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Title: A Military Tragedy on Lake Erie

Date of first publication: 1945

Author: Fred Landon (1880-1969)

Date first posted: September 8, 2022

Date last updated: September 8, 2022

Faded Page eBook #20220923

This eBook was produced by: John Routh

A Military Tragedy on Lake Erie

By Fred Landon



Toward midnight of May 6, 1850, the steamer Commerce put out from the harbor of Port Maitland on the north shore of Lake Erie and soon after was in collision with the inbound steamer Despatch. The Commerce sank in forty feet of water and forty-one lives were lost. The weather was clear, both vessels were displaying their lights and no entirely satisfactory explanation has ever been given for the accident.

The Great Lakes have had numerous tragedies of this character, many of them indeed with much greater loss of life, but this accident had particular pathos in that the men, women and children who were lost were, with two exceptions, far from their own homes across the ocean. Aboard the Commerce was a detachment of the 23rd Royal Welch Fusiliers, one of England’s historic regiments, en route from Montreal to London in Upper Canada (Ontario), some of the men being accompanied by their wives and children. The regimental party numbered more than one hundred and fifty in all and of these thirty-nine were drowned. The soldiers were nearing their destination, for had nothing intervened they would have arrived at Port Stanley, farther west on Lake Erie, on the following day and would then have been moved inland thirty miles to the town where they were to form a part of the garrison.

Details of the tragedy, as reported in the newspapers of the time, are meagre and confusing. The Toronto Globe had a brief account of the collision in its issue of May 9:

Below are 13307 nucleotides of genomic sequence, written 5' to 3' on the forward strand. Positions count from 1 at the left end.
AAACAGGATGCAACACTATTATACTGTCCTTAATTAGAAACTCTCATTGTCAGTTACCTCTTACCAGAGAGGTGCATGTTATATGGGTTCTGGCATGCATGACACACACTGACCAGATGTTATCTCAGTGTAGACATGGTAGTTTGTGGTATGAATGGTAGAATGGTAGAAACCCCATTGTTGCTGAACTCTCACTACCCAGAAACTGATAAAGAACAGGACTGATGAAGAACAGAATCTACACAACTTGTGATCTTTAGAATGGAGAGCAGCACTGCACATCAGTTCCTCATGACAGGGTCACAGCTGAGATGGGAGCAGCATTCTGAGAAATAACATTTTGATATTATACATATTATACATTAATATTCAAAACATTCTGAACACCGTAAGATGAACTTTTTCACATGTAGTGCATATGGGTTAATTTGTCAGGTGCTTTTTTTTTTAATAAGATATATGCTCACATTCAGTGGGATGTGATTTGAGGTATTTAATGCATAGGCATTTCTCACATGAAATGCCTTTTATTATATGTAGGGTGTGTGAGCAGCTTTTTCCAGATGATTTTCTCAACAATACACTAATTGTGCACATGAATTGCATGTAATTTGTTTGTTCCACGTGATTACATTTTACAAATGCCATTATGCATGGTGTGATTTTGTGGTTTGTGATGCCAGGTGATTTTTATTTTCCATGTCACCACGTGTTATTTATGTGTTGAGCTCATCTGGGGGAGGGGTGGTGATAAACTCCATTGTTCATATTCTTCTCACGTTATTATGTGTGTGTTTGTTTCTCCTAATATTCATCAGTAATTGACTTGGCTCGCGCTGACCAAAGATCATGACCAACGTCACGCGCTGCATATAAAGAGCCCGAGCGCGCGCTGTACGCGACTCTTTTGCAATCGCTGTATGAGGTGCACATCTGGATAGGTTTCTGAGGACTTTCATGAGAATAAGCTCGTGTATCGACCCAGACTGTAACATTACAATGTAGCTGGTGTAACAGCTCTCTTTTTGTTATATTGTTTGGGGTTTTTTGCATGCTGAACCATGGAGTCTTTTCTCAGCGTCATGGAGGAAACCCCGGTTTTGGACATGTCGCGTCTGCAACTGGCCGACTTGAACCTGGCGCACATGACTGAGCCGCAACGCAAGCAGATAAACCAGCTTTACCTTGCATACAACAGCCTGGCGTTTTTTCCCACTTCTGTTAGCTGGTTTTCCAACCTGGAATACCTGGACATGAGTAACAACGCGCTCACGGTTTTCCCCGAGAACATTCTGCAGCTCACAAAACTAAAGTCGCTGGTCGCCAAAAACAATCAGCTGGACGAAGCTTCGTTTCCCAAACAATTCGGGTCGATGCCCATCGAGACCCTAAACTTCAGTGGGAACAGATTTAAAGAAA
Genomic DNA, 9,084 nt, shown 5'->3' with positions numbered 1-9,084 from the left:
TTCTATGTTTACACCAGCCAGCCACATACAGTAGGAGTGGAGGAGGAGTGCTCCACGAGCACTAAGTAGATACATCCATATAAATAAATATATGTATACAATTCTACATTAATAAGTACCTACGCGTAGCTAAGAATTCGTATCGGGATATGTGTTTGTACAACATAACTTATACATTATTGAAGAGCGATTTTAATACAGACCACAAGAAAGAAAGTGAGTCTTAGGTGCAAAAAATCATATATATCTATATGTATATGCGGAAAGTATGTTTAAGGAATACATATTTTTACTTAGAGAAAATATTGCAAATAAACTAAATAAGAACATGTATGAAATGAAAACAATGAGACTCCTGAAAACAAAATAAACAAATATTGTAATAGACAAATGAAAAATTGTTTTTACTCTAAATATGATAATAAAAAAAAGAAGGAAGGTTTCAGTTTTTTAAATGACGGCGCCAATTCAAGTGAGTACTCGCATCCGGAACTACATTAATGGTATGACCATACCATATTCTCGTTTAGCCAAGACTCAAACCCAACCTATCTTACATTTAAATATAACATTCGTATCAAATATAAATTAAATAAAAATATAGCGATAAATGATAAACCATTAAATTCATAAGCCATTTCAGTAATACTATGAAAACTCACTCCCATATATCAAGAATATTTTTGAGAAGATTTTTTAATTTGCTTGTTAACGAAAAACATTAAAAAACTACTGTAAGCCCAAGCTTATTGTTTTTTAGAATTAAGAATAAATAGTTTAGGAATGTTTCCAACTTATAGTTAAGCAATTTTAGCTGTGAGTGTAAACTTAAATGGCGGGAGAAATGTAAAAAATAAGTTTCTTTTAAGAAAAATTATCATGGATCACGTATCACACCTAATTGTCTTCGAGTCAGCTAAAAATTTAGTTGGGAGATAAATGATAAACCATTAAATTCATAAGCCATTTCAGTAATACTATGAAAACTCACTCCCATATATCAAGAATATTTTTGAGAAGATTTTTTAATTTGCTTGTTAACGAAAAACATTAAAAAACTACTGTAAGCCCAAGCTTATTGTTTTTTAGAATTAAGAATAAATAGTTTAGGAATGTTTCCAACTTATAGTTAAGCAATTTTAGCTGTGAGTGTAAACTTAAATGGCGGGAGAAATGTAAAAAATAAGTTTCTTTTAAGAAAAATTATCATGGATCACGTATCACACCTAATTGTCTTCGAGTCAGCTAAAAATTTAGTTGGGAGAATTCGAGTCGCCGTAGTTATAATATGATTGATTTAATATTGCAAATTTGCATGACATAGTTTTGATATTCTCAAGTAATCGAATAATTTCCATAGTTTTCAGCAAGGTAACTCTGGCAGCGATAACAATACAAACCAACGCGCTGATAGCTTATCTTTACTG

We were informed by telegraph on Tuesday evening of the loss of the steamboat Commerce owned by McPherson, Crane & Co., on her voyage, with troops, from Montreal to Port Stanley.

She came into collision, near Port Maitland, with the steamer Despatch, shortly after twelve o’clock on Monday night, and sank in eight fathoms water. She had on board 150 men of the 23rd Regiment, and we deeply grieve to say that thirty eight persons met a watery grave. Of these, one was an officer, 22 privates and 13 women and children connected with the Regiment; of the remaining two, one belonged to the steamer, and the other was a lad of 14 years of age, the son of a gentleman residing in Montreal. As to who was to blame in the matter, we have as yet no information.

The Hamilton Spectator added a few further details. It gave the names of the two civilians who were lost, a young lad named Rodgers, son of a commissariat officer at Montreal, and William Colburn, second engineer of the Commerce. They, it was stated, had climbed into the rigging at the time of the collision and were entangled there when the vessel sank. An official military report which was later sent to the War Office in London listed as lost one officer, Assistant Surgeon Douglas Grantham, five non-commissioned officers, a drummer, nineteen privates, eight women and five children.

All accounts agree that the conduct of the soldiers at the time of the accident was in line with the best traditions of the British army. There was no confusion. Captain Phillott, who was in charge of the detachment, came on deck with a cloak over his night apparel and gave the necessary orders. But so rapidly did the vessel sink that loss of life was inevitable. Happily, a small government steamer, the Minos, was nearby and the skill with which it was handled by its chief officer was later the subject of official commendation by the authorities at London. The gratitude of the survivors was shown in the following document, preserved with other records of the disaster in the Public Archives at Ottawa: